Blog: The Turkish delight in a thousand solar panels

You go on holiday to relax, unwind and crucially, forget about work for a few blissful days in the sun. But I should have known better – I can never […]

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By Vicky Ellis

You go on holiday to relax, unwind and crucially, forget about work for a few blissful days in the sun. But I should have known better – I can never switch off from energy.

Arriving late at night to the small, bustling town of Fethiye on the southern coast of Turkey last week, it was only when the dawn came that I saw them: hundreds, even thousands of solar panels.

Gazing from the hillside view of my apartment, virtually every building or block of flats below (apart from the dozen or so silver-roofed mosques) was crowned by the somewhat ugly combo of a solar panel and a big metal drum or two.

It was as if a plague of square-eyed insects had descended on the town. I was intrigued. Back in Britain, despite the originally generous solar power Feed-in Tariff which the Government offers people to get solar panels, they are still a relative rarity. Perhaps I’m looking in the wrong places but I’ve never seen a whole town adorned by the things.

While I looked on, one man even risked a several-story-high plunge by ascending his red tiled rooftop to paint it white – presumably so it reflected more of the sun’s rays towards the device. There were clearly different brands competing for customers, going by the variety of names printed on the water drums.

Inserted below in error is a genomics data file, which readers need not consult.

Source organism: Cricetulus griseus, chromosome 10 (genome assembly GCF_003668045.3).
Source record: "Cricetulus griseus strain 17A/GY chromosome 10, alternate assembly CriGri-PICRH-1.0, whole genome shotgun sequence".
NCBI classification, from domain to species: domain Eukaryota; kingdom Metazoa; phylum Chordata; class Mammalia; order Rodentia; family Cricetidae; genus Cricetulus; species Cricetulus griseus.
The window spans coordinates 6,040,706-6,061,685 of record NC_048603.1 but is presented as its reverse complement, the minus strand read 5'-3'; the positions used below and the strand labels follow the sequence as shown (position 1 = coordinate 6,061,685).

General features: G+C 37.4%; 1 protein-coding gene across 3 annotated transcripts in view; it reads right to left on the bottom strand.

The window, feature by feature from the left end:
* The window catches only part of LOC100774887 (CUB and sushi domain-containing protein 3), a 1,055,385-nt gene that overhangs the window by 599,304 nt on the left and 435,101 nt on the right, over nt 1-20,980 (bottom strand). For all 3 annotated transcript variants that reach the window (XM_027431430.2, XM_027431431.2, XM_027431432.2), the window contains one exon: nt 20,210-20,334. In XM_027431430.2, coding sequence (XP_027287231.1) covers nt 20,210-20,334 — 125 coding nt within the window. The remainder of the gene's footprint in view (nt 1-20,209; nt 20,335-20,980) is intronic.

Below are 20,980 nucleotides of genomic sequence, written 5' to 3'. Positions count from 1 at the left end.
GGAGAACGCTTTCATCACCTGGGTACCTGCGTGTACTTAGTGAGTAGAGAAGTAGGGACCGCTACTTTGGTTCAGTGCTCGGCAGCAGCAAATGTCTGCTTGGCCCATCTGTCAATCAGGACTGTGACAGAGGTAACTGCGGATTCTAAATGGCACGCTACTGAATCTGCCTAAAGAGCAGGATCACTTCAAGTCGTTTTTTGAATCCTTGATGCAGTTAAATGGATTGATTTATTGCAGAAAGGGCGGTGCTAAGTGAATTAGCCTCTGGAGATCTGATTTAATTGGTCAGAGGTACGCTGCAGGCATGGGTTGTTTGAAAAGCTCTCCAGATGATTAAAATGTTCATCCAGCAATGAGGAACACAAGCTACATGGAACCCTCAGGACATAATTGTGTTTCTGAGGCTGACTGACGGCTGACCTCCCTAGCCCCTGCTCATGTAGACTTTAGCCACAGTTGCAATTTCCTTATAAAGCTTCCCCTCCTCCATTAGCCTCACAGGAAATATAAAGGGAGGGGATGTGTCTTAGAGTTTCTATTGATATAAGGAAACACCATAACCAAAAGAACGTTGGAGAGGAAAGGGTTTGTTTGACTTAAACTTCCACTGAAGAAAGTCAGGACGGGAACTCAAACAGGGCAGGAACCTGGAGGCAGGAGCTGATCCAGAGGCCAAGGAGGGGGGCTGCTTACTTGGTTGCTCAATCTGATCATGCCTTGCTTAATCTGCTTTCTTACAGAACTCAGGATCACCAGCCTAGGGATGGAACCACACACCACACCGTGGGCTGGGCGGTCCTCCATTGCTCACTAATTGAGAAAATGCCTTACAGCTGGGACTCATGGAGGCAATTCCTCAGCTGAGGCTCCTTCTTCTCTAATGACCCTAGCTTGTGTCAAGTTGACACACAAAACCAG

It makes sense in a place where electricity prices are much higher, relatively speaking, when compared with average incomes. Turkish electricity prices are certainly lower than the UK’s while gas prices are around half as much, according to Eurostat. But as for income, the EU fact body’s most recent stats for Turkey (2006) show the median net income was 2,372 euros. The UK’s for that year was 19,403 euros.

Quizzing a burly but friendly taxi driver later that week, I wondered whether it was a government scheme which had seen so many people plump for ‘Solar Enerji’.

But no, it was the people who wanted cheaper water heating, he told me: “It’s free hot water. It would be crazy not to.”

From the sounds of it the powers that be actively prevent people from using solar power for electricity.

“We can only use them for hot water,” he said dismissively, suggesting the authorities want to keep cash flowing in from electricity prices, throwing in: “This Government sucks.”

Whether or not that’s the Turkish Government’s official line on solar power, it certainly puts the UK’s much-maligned energy officials into perspective. It seems the Turkish delight in solar panels stretches only as far as they are allowed to.